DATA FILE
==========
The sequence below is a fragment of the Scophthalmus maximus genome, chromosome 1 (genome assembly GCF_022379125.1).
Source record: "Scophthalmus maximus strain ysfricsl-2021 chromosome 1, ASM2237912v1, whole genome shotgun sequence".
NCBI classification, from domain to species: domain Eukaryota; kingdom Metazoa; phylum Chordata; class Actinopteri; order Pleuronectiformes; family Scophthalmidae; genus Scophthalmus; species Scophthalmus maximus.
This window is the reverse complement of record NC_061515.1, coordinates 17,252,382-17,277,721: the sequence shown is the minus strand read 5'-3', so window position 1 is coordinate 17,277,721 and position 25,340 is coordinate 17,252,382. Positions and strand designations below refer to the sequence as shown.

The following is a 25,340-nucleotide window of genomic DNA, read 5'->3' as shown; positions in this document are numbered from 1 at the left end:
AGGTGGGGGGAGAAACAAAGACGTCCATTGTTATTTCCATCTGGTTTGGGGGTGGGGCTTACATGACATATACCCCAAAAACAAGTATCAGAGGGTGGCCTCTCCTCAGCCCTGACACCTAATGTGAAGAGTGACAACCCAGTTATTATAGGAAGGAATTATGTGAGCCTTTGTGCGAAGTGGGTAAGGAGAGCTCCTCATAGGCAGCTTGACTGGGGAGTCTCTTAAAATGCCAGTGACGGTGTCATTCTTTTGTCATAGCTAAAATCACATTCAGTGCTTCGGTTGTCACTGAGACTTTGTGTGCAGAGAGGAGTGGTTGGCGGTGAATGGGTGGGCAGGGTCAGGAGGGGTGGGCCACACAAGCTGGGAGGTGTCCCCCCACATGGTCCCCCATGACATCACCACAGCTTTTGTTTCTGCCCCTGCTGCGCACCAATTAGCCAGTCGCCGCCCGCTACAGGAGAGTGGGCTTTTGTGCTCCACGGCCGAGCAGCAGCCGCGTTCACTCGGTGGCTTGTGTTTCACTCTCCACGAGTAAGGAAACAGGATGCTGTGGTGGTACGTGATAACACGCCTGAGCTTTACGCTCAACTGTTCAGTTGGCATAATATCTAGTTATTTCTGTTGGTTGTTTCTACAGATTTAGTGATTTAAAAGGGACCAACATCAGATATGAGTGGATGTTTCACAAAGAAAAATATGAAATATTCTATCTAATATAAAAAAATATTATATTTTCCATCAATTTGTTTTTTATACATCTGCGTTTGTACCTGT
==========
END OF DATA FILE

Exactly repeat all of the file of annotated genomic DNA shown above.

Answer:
The sequence below is a fragment of the Scophthalmus maximus genome, chromosome 1 (genome assembly GCF_022379125.1).
Source record: "Scophthalmus maximus strain ysfricsl-2021 chromosome 1, ASM2237912v1, whole genome shotgun sequence".
NCBI classification, from domain to species: domain Eukaryota; kingdom Metazoa; phylum Chordata; class Actinopteri; order Pleuronectiformes; family Scophthalmidae; genus Scophthalmus; species Scophthalmus maximus.
This window is the reverse complement of record NC_061515.1, coordinates 17,252,382-17,277,721: the sequence shown is the minus strand read 5'-3', so window position 1 is coordinate 17,277,721 and position 25,340 is coordinate 17,252,382. Positions and strand designations below refer to the sequence as shown.

The following is a 25,340-nucleotide window of genomic DNA, read 5'->3' as shown; positions in this document are numbered from 1 at the left end:
AGGTGGGGGGAGAAACAAAGACGTCCATTGTTATTTCCATCTGGTTTGGGGGTGGGGCTTACATGACATATACCCCAAAAACAAGTATCAGAGGGTGGCCTCTCCTCAGCCCTGACACCTAATGTGAAGAGTGACAACCCAGTTATTATAGGAAGGAATTATGTGAGCCTTTGTGCGAAGTGGGTAAGGAGAGCTCCTCATAGGCAGCTTGACTGGGGAGTCTCTTAAAATGCCAGTGACGGTGTCATTCTTTTGTCATAGCTAAAATCACATTCAGTGCTTCGGTTGTCACTGAGACTTTGTGTGCAGAGAGGAGTGGTTGGCGGTGAATGGGTGGGCAGGGTCAGGAGGGGTGGGCCACACAAGCTGGGAGGTGTCCCCCCACATGGTCCCCCATGACATCACCACAGCTTTTGTTTCTGCCCCTGCTGCGCACCAATTAGCCAGTCGCCGCCCGCTACAGGAGAGTGGGCTTTTGTGCTCCACGGCCGAGCAGCAGCCGCGTTCACTCGGTGGCTTGTGTTTCACTCTCCACGAGTAAGGAAACAGGATGCTGTGGTGGTACGTGATAACACGCCTGAGCTTTACGCTCAACTGTTCAGTTGGCATAATATCTAGTTATTTCTGTTGGTTGTTTCTACAGATTTAGTGATTTAAAAGGGACCAACATCAGATATGAGTGGATGTTTCACAAAGAAAAATATGAAATATTCTATCTAATATAAAAAAATATTATATTTTCCATCAATTTGTTTTTTATACATCTGCGTTTGTACCTGT